Although not an officially qualified coach, I have played snooker for nearly 40 years, mainly in Cornish Leagues and have a century break (108) to my name, made last year, so I probably have some idea of the requirements of playing snooker.
On this page, with the help of County Coach David Grigg, I hope to start from scratch with some advice on the basic stance, techniques, and strokes required to make a reasonable success of playing snooker. It may not suit the advanced amateur or budding professional, but there are lots of you out there who are not in that class and would like some help, no doubt.
The first edition of this series features, with a touch of humour added, the basics of stance and cueing and an exercise (shown left) to practise centre-ball striking. If you follow the ideas and practise them, this series will build into a reference work for the novice or average player. Because the magazine is no longer available in the printed version, I shall add a few ideas here on a regular basis, which can be taken in conjunction with the Basic Shots page.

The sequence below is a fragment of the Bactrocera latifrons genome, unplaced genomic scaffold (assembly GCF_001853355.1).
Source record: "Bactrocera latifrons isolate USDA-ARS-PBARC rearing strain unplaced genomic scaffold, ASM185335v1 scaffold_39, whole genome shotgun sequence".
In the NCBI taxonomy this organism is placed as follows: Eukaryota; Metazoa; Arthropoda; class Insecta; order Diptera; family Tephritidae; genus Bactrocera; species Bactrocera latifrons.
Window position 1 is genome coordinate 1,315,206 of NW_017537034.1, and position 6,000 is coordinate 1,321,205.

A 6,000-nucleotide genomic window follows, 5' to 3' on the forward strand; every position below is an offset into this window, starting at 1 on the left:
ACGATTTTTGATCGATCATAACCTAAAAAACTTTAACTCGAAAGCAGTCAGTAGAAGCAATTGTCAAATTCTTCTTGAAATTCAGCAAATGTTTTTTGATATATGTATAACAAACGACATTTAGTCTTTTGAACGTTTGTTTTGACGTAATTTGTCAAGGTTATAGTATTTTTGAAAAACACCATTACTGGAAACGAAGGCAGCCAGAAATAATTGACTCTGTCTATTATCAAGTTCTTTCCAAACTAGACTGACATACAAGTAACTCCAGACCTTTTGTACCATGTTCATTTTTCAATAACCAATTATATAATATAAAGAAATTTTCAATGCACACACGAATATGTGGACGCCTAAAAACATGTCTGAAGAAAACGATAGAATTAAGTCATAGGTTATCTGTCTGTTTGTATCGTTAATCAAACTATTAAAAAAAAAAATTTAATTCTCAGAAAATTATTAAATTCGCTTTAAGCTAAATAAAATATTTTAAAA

On two Sundays recently the Mining Snooker League organised coaching sessions for young players with David Grigg, and I will describe some of the points raised at these sessions. The first session was attended by eleven players of almost novice standard, and these were divided into two groups of six and five for each of the two tables available. Each player was invited to pot a few balls while David noted any points about their stance or action. In almost every case it was seen that there was noticeable head movement on the shot.
and body movement
From watching the best players at tournaments, the most obvious thing about their play (apart from their ability) is the lack of movement of any part of the body except the forearm. If the average player can eradicate any other movement, particularly of the head, then he or she can hope to make rapid strides in terms of progress. In match pressure situations, more shots are probably missed by movement or 'twitching' than for any other reason.
Some time was therefore set aside at each session in getting players consciously to keep their heads and bodies still on every shot.
Approach to the table